Injecting CO2 in some of these oil and gas fields will help further develop the depleted sites and resume excavation of the oil or gas that may still be left in them. Profit turned from the extraction of the remaining oil and gas can then be used to compensate for the expenses incurred by CO2 storage. This process has now been successfully used for a number of years in the United States exactly for the purposes of enhanced oil recovery, rather than CO2 capture. In Canada, the sequestration of acid gas – a residual product of reprocessing natural gas, which consists predominantly of CO2 and H2S – in oil and gas fields and deep saline aquifers has also been practiced for many years now.

Deep saline aquifers are underground formations, usually deep sands, which contain saline water. As sites with an enormous potential for the geological storage of CO2, these formations are available in most countries, are often found close to industrial sources of CO2 production, are usually quite considerable in size, and have, therefore, sufficient capacity to hold enormous amounts of CO2. Technologically, sequestering CO2 in these formations is similar to injecting carbon dioxide into oil and gas fields. The Norwegian project Sleipner, an offshore gas field in the middle of the North Sea, is the world’s first commercial CO2 storage project. At this site, around one million tonnes of CO2 is pumped yearly into a saline aquifer under the sea, which clearly demonstrates that large amounts of CO2 can be efficiently sequestered without leakages using deep saline aquifer storage technology.

Underground coal seams sometimes make coal recovery difficult or impossible if they are too thin or are located at depths that are too great.

Additionally, they contain certain amounts of methane gas. It has been shown that when injecting CO2 into unminable coal seams, CO2 “binds” more easily with coal than methane does, and as such, it releases methane contained in the seams. This means that these coal seams can be used as sources of natural gas production, which can successfully cover the costs of CO2 capture. Coal beds have held methane for millions of years and it is quite possible to use them to hold CO2 for at least thousands of years more.

Global experience with CCS technologies.

Three major industrial-scale CO2 sequestration projects are currently under way: the Sleipner project at a sea-based saline aquifer in Norway, the Weyburn project in Canada, and the In Salah project in Algeria. Furthermore, several projects are being planned all around the world.

The Sleipner project, operated by the Norwegian oil and gas giant StatoilHydro, is now running on over twelve years of experience of commercial application of carbon dioxide storage technologies. StatoilHydro was forced to introduce CCS technologies at the Sleipner field in the North Sea to minimise production costs: The gas it extracts from the field is approximately 9% CO2-associated impurities. According to requirements set forth by Norwegian law, levels of such impurities in the gas supplied from onshore terminals to local consumers or sold to the European market can not exceed 2.5%. Consequently, StatoilHydro used one of its platforms at the site to build a special purification system, where a chemical process is used to separate natural gas from concentrated CO2. Carbon dioxide is then injected for storage into a sub-sea reservoir located above the field’s gas deposit.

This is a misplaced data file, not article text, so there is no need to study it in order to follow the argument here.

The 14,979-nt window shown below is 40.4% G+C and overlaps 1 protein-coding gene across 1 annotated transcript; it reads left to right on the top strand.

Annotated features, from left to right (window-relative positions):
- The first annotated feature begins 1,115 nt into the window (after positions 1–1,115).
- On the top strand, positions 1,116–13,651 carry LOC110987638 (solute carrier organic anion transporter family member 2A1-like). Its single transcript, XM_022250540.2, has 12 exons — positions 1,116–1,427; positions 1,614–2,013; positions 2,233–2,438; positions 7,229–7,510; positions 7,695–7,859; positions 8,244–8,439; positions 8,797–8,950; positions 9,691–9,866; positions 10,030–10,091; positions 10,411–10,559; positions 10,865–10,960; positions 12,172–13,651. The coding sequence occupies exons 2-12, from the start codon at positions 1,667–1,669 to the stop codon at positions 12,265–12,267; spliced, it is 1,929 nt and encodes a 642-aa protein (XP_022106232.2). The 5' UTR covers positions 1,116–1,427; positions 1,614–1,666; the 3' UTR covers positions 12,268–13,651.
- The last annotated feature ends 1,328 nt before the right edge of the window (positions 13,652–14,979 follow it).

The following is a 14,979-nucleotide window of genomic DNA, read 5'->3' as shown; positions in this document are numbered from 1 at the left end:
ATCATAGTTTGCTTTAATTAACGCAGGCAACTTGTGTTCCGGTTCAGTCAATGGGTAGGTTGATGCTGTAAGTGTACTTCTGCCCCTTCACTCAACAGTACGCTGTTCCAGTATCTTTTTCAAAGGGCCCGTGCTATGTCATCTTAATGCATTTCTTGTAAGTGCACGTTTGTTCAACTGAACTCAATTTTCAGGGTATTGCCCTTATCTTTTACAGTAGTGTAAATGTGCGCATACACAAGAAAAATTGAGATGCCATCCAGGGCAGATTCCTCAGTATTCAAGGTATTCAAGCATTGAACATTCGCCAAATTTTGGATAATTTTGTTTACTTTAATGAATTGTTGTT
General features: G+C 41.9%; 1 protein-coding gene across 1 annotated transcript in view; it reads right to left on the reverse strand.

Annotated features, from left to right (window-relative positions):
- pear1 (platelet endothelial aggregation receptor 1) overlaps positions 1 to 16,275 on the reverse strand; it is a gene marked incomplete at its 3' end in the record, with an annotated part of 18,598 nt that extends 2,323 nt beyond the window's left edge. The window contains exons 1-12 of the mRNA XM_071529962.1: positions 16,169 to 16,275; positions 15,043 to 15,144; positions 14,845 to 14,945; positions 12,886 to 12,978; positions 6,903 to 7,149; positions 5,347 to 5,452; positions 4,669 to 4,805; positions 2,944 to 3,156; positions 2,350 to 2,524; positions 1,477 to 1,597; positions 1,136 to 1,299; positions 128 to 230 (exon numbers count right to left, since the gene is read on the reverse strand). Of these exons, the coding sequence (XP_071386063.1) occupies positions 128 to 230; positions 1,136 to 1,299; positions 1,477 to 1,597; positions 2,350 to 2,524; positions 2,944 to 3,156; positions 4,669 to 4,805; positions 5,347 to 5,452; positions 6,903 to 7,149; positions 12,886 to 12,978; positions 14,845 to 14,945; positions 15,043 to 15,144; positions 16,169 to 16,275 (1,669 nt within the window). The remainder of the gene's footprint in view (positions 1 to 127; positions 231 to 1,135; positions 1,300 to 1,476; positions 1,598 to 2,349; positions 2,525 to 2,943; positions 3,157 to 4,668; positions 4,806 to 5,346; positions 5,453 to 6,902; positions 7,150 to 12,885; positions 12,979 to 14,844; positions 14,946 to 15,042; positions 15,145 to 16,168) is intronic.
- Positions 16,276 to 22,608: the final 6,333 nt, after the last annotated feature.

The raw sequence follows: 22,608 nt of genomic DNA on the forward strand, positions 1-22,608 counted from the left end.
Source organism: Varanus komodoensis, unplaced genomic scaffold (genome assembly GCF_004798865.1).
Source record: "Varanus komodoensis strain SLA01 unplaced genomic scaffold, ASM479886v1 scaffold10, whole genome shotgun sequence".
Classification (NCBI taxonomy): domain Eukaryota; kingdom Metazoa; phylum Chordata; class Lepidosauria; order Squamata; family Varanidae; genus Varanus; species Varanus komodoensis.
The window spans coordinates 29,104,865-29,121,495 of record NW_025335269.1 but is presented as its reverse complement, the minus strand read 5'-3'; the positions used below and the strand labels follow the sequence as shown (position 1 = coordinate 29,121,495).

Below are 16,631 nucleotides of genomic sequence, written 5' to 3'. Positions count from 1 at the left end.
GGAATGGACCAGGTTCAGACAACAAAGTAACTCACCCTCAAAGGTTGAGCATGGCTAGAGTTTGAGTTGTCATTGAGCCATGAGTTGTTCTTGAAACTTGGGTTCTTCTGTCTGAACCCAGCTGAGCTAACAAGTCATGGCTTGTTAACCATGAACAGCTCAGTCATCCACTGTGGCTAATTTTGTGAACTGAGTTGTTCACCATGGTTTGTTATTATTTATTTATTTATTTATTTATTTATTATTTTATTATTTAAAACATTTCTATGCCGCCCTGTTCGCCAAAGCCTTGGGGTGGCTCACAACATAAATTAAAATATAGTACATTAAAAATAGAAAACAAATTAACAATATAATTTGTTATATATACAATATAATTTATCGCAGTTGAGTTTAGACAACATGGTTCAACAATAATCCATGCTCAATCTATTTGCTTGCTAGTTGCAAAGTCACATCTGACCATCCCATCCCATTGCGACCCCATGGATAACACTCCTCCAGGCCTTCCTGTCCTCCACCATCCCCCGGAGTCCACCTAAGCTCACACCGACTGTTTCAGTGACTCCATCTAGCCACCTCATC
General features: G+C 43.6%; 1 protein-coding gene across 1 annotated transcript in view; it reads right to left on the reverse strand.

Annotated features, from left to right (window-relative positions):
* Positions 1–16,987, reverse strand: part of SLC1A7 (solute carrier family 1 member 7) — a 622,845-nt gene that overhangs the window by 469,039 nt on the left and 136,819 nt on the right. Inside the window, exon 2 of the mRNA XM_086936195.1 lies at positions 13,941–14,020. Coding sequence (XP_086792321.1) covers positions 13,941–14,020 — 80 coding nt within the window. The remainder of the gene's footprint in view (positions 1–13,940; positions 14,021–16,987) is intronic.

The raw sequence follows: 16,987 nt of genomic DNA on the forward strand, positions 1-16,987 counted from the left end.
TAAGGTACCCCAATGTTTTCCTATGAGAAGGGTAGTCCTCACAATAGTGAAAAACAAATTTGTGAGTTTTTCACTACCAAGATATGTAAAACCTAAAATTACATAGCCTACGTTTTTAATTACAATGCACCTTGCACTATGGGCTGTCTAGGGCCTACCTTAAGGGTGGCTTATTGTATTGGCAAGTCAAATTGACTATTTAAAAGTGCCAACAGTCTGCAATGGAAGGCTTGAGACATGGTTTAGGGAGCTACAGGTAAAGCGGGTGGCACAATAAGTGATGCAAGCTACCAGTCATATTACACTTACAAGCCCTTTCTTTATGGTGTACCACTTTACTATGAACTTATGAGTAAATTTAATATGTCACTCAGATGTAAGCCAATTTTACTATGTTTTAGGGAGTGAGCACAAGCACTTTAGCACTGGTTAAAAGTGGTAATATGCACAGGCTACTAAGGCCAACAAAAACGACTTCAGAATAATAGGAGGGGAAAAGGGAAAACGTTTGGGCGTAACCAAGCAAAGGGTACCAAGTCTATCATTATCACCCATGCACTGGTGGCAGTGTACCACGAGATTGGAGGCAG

This reservoir – an aquifer bearing saline water – is called the Utsira formation. StatoilHydro decided to store the CO2 instead of emitting it to the atmosphere due to the Norwegian CO2 tax which put a considerable cost on CO2 emissions from the offshore petroleum industry.

Carbon dioxide underground storage technologies are also used today in Algeria, at the site of the In Salah gas drilling project in the Algerian part of the Sahara desert. Natural gas extracted here by British Petroleum, Statoil, and Sonatrach contains too much CO2 to make it suitable for immediate commercial use, which is why excess carbon dioxide is removed from the gas recovered from the field using chemical absorbents, then compressed and injected under pressure into an underground saline-bearing formation at a depth of two kilometres.

The world today is dependent on fossil fuels. Changing the energy cycle we live by will require decades. CCS technologies can ensure a gradual transition from hydrocarbon energy sources to a diversified energy system that will minimise humankind’s impact on the global environment and will run on a renewable basis in the long term. During this transition, the current system of energy supply will, for the most part, remain what it is today, however, new infrastructure – such as power plants and large industrial enterprises – can be equipped with efficient capture mechanisms and transport pipelines to deliver carbon dioxide to storage sites.

Bellona is thus urging the Government of the Russian Federation to develop a state programme that would introduce carbon dioxide capture and storage technologies at fossil fuel based energy sites, provide for a financing mechanism to support first fully functional power plants running on CO2-emission-free technologies, and launch pilot projects to start making use of what these technologies have to offer.
It is also Bellona’s strong opinion that the construction of the liquefied natural gas plant that is intended to process gas extracted at the Shtockman field must include the installation of CO2 capture and storage facilities at the site.

1. Environmental and value creation. CO2 for EOR on the Norwegian Shelf – A case Study, Bellona report, 2005.
2. Carbon Dioxide Capture and Storage, Intergovernmental Panel on Climate Change (IPCC) special report, 2005.
3. Carbon Dioxide Capture and Geological Storage: Contributing to Climate Change Solutions, International Petroleum Industry Environmental Conservation Association (IPIECA), 2003.